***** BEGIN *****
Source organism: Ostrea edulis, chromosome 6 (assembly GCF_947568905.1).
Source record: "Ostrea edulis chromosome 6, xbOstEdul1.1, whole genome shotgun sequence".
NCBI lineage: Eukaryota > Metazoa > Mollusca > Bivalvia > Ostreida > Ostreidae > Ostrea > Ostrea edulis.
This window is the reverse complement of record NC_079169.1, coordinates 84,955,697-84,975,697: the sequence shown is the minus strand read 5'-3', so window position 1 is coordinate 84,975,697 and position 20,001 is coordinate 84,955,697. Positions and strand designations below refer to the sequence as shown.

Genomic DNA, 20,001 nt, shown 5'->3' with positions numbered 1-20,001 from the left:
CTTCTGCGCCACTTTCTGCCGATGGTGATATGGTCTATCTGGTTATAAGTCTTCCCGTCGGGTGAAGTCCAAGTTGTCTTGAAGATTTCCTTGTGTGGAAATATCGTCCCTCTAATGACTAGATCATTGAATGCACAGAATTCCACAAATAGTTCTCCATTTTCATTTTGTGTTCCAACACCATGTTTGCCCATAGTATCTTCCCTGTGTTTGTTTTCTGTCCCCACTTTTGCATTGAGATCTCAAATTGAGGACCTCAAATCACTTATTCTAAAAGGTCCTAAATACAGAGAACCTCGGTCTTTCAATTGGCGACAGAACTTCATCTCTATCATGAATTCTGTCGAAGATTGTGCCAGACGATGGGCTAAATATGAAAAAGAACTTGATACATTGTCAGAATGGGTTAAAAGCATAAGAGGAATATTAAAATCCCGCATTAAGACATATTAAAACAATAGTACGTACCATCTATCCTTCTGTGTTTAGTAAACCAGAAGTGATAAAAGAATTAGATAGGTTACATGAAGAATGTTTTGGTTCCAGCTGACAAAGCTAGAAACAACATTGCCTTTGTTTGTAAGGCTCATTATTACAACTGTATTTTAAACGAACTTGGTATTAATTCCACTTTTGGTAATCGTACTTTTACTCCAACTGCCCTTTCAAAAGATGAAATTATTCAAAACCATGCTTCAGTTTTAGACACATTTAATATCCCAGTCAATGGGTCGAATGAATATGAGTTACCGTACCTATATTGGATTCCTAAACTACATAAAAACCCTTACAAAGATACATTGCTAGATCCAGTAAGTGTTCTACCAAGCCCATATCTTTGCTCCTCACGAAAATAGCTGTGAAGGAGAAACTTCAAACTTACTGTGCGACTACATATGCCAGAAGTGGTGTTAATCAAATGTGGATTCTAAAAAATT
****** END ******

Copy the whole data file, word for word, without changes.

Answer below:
Source organism: Ostrea edulis, chromosome 6 (assembly GCF_947568905.1).
Source record: "Ostrea edulis chromosome 6, xbOstEdul1.1, whole genome shotgun sequence".
NCBI lineage: Eukaryota > Metazoa > Mollusca > Bivalvia > Ostreida > Ostreidae > Ostrea > Ostrea edulis.
This window is the reverse complement of record NC_079169.1, coordinates 84,955,697-84,975,697: the sequence shown is the minus strand read 5'-3', so window position 1 is coordinate 84,975,697 and position 20,001 is coordinate 84,955,697. Positions and strand designations below refer to the sequence as shown.

Genomic DNA, 20,001 nt, shown 5'->3' with positions numbered 1-20,001 from the left:
CTTCTGCGCCACTTTCTGCCGATGGTGATATGGTCTATCTGGTTATAAGTCTTCCCGTCGGGTGAAGTCCAAGTTGTCTTGAAGATTTCCTTGTGTGGAAATATCGTCCCTCTAATGACTAGATCATTGAATGCACAGAATTCCACAAATAGTTCTCCATTTTCATTTTGTGTTCCAACACCATGTTTGCCCATAGTATCTTCCCTGTGTTTGTTTTCTGTCCCCACTTTTGCATTGAGATCTCAAATTGAGGACCTCAAATCACTTATTCTAAAAGGTCCTAAATACAGAGAACCTCGGTCTTTCAATTGGCGACAGAACTTCATCTCTATCATGAATTCTGTCGAAGATTGTGCCAGACGATGGGCTAAATATGAAAAAGAACTTGATACATTGTCAGAATGGGTTAAAAGCATAAGAGGAATATTAAAATCCCGCATTAAGACATATTAAAACAATAGTACGTACCATCTATCCTTCTGTGTTTAGTAAACCAGAAGTGATAAAAGAATTAGATAGGTTACATGAAGAATGTTTTGGTTCCAGCTGACAAAGCTAGAAACAACATTGCCTTTGTTTGTAAGGCTCATTATTACAACTGTATTTTAAACGAACTTGGTATTAATTCCACTTTTGGTAATCGTACTTTTACTCCAACTGCCCTTTCAAAAGATGAAATTATTCAAAACCATGCTTCAGTTTTAGACACATTTAATATCCCAGTCAATGGGTCGAATGAATATGAGTTACCGTACCTATATTGGATTCCTAAACTACATAAAAACCCTTACAAAGATACATTGCTAGATCCAGTAAGTGTTCTACCAAGCCCATATCTTTGCTCCTCACGAAAATAGCTGTGAAGGAGAAACTTCAAACTTACTGTGCGACTACATATGCCAGAAGTGGTGTTAATCAAATGTGGATTCTAAAAAATT